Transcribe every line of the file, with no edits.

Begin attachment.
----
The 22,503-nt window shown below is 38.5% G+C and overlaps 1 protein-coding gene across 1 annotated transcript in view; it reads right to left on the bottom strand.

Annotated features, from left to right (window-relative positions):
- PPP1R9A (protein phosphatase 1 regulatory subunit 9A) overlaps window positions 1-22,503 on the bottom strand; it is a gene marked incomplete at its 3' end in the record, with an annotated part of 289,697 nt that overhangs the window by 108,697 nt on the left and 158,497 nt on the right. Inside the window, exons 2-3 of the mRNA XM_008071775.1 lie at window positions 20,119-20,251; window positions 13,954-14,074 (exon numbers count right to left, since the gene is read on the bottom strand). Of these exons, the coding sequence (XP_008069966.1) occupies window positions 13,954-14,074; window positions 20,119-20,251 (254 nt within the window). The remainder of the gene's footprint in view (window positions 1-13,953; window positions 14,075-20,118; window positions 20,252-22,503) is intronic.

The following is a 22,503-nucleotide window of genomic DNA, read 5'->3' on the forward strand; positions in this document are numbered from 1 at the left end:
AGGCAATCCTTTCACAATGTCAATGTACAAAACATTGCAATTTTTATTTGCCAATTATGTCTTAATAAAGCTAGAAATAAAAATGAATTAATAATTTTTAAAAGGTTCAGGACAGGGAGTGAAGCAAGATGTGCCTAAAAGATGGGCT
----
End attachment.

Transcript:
The 22,503-nt window shown below is 38.5% G+C and overlaps 1 protein-coding gene across 1 annotated transcript in view; it reads right to left on the bottom strand.

Annotated features, from left to right (window-relative positions):
- PPP1R9A (protein phosphatase 1 regulatory subunit 9A) overlaps window positions 1-22,503 on the bottom strand; it is a gene marked incomplete at its 3' end in the record, with an annotated part of 289,697 nt that overhangs the window by 108,697 nt on the left and 158,497 nt on the right. Inside the window, exons 2-3 of the mRNA XM_008071775.1 lie at window positions 20,119-20,251; window positions 13,954-14,074 (exon numbers count right to left, since the gene is read on the bottom strand). Of these exons, the coding sequence (XP_008069966.1) occupies window positions 13,954-14,074; window positions 20,119-20,251 (254 nt within the window). The remainder of the gene's footprint in view (window positions 1-13,953; window positions 14,075-20,118; window positions 20,252-22,503) is intronic.

The following is a 22,503-nucleotide window of genomic DNA, read 5'->3' on the forward strand; positions in this document are numbered from 1 at the left end:
AGGCAATCCTTTCACAATGTCAATGTACAAAACATTGCAATTTTTATTTGCCAATTATGTCTTAATAAAGCTAGAAATAAAAATGAATTAATAATTTTTAAAAGGTTCAGGACAGGGAGTGAAGCAAGATGTGCCTAAAAGATGGGCT